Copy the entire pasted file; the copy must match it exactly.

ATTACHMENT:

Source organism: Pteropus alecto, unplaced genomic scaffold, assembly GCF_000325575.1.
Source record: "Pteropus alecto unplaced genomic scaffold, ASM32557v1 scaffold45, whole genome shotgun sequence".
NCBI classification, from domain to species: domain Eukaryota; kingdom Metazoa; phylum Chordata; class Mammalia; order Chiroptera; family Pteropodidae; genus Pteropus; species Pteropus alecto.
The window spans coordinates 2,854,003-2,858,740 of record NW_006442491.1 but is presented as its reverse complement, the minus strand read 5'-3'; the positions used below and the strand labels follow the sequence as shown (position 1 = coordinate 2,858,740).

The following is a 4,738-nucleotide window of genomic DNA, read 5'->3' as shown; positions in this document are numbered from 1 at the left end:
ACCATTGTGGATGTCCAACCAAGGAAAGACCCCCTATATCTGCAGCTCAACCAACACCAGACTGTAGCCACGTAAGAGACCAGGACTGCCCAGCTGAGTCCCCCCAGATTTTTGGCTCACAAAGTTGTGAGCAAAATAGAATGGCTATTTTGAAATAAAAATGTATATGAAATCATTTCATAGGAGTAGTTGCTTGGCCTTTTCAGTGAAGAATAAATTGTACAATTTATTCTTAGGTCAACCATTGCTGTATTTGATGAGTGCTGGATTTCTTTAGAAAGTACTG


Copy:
Source organism: Pteropus alecto, unplaced genomic scaffold, assembly GCF_000325575.1.
Source record: "Pteropus alecto unplaced genomic scaffold, ASM32557v1 scaffold45, whole genome shotgun sequence".
NCBI classification, from domain to species: domain Eukaryota; kingdom Metazoa; phylum Chordata; class Mammalia; order Chiroptera; family Pteropodidae; genus Pteropus; species Pteropus alecto.
The window spans coordinates 2,854,003-2,858,740 of record NW_006442491.1 but is presented as its reverse complement, the minus strand read 5'-3'; the positions used below and the strand labels follow the sequence as shown (position 1 = coordinate 2,858,740).

The following is a 4,738-nucleotide window of genomic DNA, read 5'->3' as shown; positions in this document are numbered from 1 at the left end:
ACCATTGTGGATGTCCAACCAAGGAAAGACCCCCTATATCTGCAGCTCAACCAACACCAGACTGTAGCCACGTAAGAGACCAGGACTGCCCAGCTGAGTCCCCCCAGATTTTTGGCTCACAAAGTTGTGAGCAAAATAGAATGGCTATTTTGAAATAAAAATGTATATGAAATCATTTCATAGGAGTAGTTGCTTGGCCTTTTCAGTGAAGAATAAATTGTACAATTTATTCTTAGGTCAACCATTGCTGTATTTGATGAGTGCTGGATTTCTTTAGAAAGTACTG